The Hampshire Avon Catchment


The Hampshire Avon rises in the Vale of Pewsey to the north of Salisbury and then flows south where it confluences with the Dorset Stour in Christchurch Harbour. A significant proportion of the water in the catchment is from groundwater within the chalk aquifers underlying two thirds of the upper catchment. At Salisbury, the Avon is joined by three of its major tributaries - the Rivers Bourne, Nadder and Wylye, and a short distance downstream by the River Ebble. They support habitats and species of national and international importance, which is reflected in their designation as Sites of Special Scientific Interest (SSSI), Special Area of Conservation (SAC) and Special Protection Areas (SPA). The water supports a variety of different uses: public water supply, industry and recreation for fishing and other pastimes. The total catchment area is approximately 1,750 square kilometres, with 205 kilometres of river designated as SSSI.

Geology and soils

The catchment is dominated by chalk which underlies 70% to 80% of the north of the catchment and comprises large, mostly unconfined, aquifers that provide the majority of flow to the rivers, as well as providing public water supply for the catchment and the surrounding area. To the south of Downton the chalk plunges below sands, clays and gravels, which significantly affects the natural characteristics of the many streams and small rivers that drain into the Lower Avon river.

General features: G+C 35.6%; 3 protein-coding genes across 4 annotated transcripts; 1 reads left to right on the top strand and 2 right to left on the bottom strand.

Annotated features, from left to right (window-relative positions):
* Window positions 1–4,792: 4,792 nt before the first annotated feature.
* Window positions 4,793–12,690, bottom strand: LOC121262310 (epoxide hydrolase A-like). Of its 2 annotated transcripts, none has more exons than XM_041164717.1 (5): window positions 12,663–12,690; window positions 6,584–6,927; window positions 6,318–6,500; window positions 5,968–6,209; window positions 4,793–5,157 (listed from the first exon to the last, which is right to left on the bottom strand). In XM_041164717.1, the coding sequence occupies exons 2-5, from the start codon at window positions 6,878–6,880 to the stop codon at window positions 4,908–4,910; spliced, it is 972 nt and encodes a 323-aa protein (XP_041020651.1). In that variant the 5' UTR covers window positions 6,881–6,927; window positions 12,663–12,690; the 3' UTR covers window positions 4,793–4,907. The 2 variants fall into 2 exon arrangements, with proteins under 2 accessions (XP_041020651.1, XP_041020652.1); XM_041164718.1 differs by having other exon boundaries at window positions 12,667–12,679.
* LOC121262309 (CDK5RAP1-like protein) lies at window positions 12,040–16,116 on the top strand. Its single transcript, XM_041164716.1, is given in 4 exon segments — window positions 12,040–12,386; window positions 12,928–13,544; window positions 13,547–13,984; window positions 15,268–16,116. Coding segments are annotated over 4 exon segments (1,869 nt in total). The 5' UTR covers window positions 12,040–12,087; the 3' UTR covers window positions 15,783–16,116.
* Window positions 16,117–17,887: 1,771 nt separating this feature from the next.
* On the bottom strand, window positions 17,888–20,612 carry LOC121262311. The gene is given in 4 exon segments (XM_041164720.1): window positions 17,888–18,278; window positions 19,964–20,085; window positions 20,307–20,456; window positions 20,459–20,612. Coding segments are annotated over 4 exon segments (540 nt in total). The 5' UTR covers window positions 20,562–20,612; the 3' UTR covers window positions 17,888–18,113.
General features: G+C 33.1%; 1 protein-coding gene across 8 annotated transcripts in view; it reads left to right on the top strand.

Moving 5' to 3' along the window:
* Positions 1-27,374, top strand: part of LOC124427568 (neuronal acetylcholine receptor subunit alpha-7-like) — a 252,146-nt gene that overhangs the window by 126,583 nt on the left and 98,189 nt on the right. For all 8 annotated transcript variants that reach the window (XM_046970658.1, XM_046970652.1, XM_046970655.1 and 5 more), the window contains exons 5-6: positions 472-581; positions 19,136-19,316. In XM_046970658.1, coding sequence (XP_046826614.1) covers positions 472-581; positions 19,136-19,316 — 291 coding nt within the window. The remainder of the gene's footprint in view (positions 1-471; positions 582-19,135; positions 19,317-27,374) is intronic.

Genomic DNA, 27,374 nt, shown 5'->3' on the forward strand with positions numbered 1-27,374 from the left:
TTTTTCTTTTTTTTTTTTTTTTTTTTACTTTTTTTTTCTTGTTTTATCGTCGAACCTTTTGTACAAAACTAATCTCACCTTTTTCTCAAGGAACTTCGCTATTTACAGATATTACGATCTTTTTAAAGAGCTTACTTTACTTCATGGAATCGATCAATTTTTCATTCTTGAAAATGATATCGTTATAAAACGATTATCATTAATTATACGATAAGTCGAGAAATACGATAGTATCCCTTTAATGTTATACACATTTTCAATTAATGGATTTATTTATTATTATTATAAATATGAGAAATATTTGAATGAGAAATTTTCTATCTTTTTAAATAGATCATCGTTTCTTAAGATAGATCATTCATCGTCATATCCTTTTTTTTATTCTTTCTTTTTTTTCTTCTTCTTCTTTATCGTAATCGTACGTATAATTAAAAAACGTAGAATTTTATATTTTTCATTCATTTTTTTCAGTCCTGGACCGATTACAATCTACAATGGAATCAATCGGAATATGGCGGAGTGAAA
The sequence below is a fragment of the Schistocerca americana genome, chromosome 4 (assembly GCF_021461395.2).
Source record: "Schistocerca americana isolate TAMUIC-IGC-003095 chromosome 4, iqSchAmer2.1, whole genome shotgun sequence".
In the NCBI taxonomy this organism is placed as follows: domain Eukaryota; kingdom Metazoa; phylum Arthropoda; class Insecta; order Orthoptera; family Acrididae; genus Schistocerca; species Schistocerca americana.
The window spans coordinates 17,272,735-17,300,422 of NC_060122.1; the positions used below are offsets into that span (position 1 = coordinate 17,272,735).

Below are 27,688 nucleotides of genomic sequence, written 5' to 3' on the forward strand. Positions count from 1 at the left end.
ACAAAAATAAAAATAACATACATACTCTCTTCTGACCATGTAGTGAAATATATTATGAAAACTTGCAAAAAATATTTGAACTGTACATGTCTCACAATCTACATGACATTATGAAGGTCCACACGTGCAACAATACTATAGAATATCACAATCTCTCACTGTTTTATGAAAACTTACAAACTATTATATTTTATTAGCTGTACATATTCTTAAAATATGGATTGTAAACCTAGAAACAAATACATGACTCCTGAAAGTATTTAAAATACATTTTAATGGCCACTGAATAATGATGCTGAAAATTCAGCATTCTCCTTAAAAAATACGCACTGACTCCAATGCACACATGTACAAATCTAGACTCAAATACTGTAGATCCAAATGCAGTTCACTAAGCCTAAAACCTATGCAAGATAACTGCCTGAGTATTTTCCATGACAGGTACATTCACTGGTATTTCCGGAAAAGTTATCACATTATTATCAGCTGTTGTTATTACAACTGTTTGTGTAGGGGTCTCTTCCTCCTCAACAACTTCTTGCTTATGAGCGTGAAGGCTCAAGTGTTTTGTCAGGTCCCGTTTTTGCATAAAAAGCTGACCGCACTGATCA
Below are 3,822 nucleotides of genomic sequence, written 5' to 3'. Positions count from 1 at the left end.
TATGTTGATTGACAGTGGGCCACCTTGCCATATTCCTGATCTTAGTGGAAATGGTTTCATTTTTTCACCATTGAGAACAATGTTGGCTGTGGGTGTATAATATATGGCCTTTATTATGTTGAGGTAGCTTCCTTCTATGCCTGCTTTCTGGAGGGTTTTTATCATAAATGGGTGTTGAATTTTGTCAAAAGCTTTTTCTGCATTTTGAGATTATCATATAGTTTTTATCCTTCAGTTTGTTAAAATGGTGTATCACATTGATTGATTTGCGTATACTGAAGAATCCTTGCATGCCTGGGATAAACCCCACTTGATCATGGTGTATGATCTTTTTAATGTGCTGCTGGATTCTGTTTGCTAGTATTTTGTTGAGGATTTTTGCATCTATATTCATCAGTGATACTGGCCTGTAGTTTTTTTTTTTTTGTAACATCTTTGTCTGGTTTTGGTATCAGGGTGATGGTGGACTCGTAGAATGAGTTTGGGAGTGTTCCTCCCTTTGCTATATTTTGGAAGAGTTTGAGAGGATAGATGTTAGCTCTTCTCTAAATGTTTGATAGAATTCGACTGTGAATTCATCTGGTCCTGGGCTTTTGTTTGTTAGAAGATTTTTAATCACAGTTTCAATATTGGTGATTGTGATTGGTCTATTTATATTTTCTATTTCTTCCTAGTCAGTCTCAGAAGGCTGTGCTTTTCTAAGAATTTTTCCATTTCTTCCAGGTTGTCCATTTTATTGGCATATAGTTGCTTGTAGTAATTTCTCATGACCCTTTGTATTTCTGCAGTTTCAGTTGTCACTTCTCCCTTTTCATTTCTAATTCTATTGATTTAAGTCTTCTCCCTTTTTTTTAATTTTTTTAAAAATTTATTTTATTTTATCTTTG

Hydrology and water characteristics

The water and flow characteristics of the catchment dominated by the permeable upper catchment geology. Fast flowing chalk streams emerge from the chalk aquifer, which underlies the majority of the upper catchment, providing a stable flow of calcareous rich alkaline water that influences the rich biota of the river and provides the majority of public water supply for the upper catchment towns. There are a number of winterbournes within the catchment such as the River Bourne, which flows for 35km in winter, but only 9km in summer. In contrast the Nadder, Upper Wylye and the Headwaters of the Avon are underlain by greensand, which gives these catchments a greater surface water dominated input.

Land use

The Hampshire Avon catchment is characterised by open chalk downlands with steep valley sides, sheltered valleys, chalk hills and ridges. Variations in the topography have a strong influence on the rivers’ response to rainfall. The Upper Avon catchment is typified by undulating chalk downlands on Salisbury Plain, which are cut by steep combes and river valleys. The lower catchment is characterised by rolling farmland and the New Forest. The main watercourses have wide floodplains and flow through farmland, woodland, scrub and open heathland.

The greatest delivery of fine sediments entering the river system is from the upper catchments of the Wylye, Nadder and Avon due to the predominance of greensand geology and its high erosion risk as a substrate. This risk coupled with the development of widespread arable cultivation in the catchments, with large areas of former grassland ploughed up for Arable farming, has led to serious soil erosion on autumn cultivated riparian land, especially after heavy rainfall.